Today we’ll evaluate Hammond Manufacturing Company Limited (TSE:HMM.A) to determine whether it could have potential as an investment idea. Specifically, we’re going to calculate its Return On Capital Employed (ROCE), in the hopes of getting some insight into the business.
First up, we’ll look at what ROCE is and how we calculate it. Next, we’ll compare it to others in its industry. Finally, we’ll look at how its current liabilities affect its ROCE.
What is Return On Capital Employed (ROCE)?
ROCE is a metric for evaluating how much pre-tax income (in percentage terms) a company earns on the capital invested in its business. In general, businesses with a higher ROCE are usually better quality. Overall, it is a valuable metric that has its flaws. Renowned investment researcher Michael Mauboussin has suggested that a high ROCE can indicate that ‘one dollar invested in the company generates value of more than one dollar’.
How Do You Calculate Return On Capital Employed?
Analysts use this formula to calculate return on capital employed:
Return on Capital Employed = Earnings Before Interest and Tax (EBIT) ÷ (Total Assets – Current Liabilities)
Or for Hammond Manufacturing:
0.11 = CA$7.8m ÷ (CA$111m – CA$42m) (Based on the trailing twelve months to September 2019.)
So, Hammond Manufacturing has an ROCE of 11%.
Does Hammond Manufacturing Have A Good ROCE?
One way to assess ROCE is to compare similar companies. We can see Hammond Manufacturing’s ROCE is around the 10% average reported by the Electrical industry. Separate from Hammond Manufacturing’s performance relative to its industry, its ROCE in absolute terms looks satisfactory, and it may be worth researching in more depth.
We can see that, Hammond Manufacturing currently has an ROCE of 11% compared to its ROCE 3 years ago, which was 6.7%. This makes us think about whether the company has been reinvesting shrewdly. The image below shows how Hammond Manufacturing’s ROCE compares to its industry, and you can click it to see more detail on its past growth.
When considering this metric, keep in mind that it is backwards looking, and not necessarily predictive. Companies in cyclical industries can be difficult to understand using ROCE, as returns typically look high during boom times, and low during busts. This is because ROCE only looks at one year, instead of considering returns across a whole cycle. You can check if Hammond Manufacturing has cyclical profits by looking at this free graph of past earnings, revenue and cash flow.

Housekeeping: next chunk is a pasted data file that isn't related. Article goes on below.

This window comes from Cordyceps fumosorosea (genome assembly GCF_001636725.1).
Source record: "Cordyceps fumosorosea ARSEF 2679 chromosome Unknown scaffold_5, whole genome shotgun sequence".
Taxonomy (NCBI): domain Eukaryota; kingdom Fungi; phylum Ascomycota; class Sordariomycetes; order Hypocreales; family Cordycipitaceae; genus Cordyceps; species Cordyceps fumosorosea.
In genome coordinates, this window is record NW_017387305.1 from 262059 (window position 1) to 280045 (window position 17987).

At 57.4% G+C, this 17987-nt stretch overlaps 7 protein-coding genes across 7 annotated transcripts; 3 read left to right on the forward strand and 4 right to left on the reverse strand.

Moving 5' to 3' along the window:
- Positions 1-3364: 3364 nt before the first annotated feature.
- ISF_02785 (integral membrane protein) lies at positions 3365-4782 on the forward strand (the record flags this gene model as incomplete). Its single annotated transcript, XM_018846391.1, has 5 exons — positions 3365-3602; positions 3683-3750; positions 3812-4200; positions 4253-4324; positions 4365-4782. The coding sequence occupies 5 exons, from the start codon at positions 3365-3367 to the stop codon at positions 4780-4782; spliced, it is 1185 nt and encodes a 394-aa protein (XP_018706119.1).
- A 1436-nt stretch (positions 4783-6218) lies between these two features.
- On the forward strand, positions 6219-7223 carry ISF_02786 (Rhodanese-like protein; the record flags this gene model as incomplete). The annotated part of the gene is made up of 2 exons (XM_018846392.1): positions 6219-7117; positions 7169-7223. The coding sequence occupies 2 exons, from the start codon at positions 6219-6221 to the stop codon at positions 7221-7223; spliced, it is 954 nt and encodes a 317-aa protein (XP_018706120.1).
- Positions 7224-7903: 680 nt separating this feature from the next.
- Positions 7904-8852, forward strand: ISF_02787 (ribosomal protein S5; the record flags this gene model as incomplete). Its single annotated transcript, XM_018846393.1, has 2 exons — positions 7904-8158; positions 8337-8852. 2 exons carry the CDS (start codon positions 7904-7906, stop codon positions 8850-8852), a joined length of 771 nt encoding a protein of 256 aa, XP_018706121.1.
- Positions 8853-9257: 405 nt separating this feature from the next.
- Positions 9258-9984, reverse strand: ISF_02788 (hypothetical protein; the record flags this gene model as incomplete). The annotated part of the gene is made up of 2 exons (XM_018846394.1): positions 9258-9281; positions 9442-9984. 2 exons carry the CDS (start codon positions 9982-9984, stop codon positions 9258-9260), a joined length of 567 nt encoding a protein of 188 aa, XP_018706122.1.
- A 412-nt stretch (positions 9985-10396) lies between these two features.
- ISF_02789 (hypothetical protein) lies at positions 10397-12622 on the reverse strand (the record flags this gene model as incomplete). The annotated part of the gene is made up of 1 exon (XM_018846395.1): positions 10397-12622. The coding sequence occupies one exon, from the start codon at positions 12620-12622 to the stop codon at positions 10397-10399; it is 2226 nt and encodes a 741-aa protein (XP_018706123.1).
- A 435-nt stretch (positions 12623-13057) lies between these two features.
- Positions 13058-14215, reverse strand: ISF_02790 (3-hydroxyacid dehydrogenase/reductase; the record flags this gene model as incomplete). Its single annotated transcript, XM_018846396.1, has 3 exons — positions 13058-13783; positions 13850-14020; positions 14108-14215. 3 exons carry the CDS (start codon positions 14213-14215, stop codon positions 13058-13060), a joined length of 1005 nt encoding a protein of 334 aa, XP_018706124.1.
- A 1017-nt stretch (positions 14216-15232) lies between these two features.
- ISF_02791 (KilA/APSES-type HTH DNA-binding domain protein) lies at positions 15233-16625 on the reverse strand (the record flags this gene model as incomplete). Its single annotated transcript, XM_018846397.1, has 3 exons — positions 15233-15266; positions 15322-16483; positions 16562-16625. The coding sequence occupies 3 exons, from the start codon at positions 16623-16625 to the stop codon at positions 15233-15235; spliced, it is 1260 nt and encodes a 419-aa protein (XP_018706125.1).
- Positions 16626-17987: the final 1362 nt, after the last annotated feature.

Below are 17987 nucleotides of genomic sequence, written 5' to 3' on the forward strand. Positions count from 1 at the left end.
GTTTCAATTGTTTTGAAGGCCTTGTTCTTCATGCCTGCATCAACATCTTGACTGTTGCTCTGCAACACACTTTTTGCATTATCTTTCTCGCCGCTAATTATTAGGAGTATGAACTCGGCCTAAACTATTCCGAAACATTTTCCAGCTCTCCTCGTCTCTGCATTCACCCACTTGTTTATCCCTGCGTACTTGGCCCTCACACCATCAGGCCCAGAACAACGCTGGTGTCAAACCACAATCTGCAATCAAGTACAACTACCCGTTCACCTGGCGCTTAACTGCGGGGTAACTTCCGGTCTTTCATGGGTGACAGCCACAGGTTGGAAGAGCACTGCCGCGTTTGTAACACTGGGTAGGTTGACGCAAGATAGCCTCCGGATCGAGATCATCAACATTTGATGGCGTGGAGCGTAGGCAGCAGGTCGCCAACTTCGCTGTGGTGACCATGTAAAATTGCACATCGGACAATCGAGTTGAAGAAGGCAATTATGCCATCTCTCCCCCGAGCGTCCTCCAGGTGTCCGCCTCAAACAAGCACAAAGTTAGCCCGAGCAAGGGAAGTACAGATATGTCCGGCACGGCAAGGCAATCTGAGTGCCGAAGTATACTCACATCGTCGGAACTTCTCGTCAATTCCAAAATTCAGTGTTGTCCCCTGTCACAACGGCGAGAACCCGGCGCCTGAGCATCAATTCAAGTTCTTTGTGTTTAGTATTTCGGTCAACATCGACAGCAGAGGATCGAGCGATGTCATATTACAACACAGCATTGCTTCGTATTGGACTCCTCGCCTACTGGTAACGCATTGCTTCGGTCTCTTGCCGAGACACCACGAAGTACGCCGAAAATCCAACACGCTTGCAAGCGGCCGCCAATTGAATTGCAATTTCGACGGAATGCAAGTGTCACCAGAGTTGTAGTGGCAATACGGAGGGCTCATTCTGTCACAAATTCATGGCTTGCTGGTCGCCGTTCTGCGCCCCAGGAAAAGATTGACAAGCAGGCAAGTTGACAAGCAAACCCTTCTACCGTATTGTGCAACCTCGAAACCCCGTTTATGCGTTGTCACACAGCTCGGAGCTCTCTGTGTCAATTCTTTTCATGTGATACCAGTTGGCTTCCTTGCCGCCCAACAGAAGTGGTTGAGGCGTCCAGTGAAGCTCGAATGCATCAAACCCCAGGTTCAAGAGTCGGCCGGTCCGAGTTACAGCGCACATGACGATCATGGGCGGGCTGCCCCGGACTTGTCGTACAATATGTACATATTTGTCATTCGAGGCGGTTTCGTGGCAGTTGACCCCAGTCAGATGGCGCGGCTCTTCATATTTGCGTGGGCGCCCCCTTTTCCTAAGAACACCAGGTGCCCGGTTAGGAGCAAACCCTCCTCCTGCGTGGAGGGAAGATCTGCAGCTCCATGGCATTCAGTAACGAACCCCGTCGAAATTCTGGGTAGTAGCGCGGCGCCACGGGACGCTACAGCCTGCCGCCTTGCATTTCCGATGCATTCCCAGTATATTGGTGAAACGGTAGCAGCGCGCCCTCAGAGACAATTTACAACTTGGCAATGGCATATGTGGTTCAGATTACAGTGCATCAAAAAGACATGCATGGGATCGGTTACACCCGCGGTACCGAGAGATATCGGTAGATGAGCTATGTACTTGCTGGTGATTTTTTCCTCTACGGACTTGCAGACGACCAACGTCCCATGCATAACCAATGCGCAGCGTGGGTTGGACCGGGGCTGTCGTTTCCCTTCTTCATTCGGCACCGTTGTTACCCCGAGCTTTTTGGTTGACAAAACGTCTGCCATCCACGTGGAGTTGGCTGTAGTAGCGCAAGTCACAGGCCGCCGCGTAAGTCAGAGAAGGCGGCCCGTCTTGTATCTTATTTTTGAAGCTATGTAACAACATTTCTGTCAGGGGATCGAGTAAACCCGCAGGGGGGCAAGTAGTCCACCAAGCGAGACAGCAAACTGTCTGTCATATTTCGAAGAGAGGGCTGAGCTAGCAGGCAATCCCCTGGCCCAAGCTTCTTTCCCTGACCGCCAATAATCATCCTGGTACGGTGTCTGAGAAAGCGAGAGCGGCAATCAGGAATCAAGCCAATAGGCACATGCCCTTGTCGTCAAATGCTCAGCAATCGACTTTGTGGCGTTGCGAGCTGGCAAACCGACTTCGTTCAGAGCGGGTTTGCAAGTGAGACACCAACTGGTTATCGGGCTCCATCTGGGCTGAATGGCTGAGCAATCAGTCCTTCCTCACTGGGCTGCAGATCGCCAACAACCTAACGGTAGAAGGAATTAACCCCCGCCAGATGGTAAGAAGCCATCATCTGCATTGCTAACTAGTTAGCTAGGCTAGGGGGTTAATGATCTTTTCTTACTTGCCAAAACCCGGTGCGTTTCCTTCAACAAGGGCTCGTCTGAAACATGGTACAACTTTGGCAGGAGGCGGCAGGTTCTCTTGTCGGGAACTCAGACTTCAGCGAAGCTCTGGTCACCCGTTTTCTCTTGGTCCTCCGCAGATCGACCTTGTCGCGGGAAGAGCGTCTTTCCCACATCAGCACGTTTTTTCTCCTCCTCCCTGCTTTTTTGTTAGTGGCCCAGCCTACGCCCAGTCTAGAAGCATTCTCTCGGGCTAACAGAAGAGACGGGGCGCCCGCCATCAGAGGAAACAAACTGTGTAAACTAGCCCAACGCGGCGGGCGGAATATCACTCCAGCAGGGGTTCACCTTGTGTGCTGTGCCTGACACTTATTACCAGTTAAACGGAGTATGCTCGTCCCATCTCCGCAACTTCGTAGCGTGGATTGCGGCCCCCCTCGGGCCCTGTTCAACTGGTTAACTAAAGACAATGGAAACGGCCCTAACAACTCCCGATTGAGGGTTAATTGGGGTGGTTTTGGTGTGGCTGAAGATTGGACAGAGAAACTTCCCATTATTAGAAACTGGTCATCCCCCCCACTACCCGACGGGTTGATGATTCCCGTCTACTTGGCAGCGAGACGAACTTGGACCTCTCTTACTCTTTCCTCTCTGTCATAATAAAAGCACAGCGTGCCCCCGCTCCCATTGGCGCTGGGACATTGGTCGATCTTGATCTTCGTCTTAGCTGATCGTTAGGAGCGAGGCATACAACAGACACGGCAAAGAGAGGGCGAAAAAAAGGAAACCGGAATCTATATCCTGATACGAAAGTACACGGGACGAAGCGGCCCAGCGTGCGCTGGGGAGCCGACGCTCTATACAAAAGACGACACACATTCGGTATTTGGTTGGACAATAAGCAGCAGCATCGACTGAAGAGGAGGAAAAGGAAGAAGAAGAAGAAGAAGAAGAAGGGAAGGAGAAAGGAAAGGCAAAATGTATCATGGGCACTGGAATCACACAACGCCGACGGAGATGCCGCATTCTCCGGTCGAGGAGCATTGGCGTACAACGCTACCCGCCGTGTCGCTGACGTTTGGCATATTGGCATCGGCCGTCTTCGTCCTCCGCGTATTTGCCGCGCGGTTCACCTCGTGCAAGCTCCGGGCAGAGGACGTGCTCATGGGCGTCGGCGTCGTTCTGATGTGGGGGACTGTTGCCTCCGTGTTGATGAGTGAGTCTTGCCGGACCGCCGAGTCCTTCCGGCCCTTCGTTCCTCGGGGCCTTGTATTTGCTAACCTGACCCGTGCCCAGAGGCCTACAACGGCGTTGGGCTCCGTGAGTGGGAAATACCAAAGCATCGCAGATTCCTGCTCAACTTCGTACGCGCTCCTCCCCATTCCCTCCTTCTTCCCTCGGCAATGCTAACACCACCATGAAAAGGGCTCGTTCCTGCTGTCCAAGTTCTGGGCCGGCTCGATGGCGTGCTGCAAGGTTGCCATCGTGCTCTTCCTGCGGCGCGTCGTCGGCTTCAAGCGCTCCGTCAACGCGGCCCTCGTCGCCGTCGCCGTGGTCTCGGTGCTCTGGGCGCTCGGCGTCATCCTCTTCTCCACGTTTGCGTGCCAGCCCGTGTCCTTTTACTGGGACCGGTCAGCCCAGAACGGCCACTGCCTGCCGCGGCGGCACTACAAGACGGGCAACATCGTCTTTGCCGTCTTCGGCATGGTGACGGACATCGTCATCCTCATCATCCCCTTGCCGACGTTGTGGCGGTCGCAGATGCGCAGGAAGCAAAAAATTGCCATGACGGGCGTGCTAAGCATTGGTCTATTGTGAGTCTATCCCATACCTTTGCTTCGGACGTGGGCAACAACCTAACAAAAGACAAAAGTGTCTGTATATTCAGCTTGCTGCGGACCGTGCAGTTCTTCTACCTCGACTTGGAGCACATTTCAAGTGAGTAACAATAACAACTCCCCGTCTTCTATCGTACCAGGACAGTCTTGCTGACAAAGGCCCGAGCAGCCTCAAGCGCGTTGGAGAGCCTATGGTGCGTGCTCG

What Are Current Liabilities, And How Do They Affect Hammond Manufacturing’s ROCE?
Liabilities, such as supplier bills and bank overdrafts, are referred to as current liabilities if they need to be paid within 12 months. Due to the way ROCE is calculated, a high level of current liabilities makes a company look as though it has less capital employed, and thus can (sometimes unfairly) boost the ROCE. To counteract this, we check if a company has high current liabilities, relative to its total assets.
Hammond Manufacturing has total assets of CA$111m and current liabilities of CA$42m. Therefore its current liabilities are equivalent to approximately 38% of its total assets. With this level of current liabilities, Hammond Manufacturing’s ROCE is boosted somewhat.
The Bottom Line On Hammond Manufacturing’s ROCE
While its ROCE looks good, it’s worth remembering that the current liabilities are making the business look better. Hammond Manufacturing shapes up well under this analysis, but it is far from the only business delivering excellent numbers . You might also want to check this free collection of companies delivering excellent earnings growth.
Hammond Manufacturing is not the only stock insiders are buying. So take a peek at this free list of growing companies with insider buying.
If you spot an error that warrants correction, please contact the editor at email@example.com. This article by Simply Wall St is general in nature. It does not constitute a recommendation to buy or sell any stock, and does not take account of your objectives, or your financial situation. Simply Wall St has no position in the stocks mentioned.
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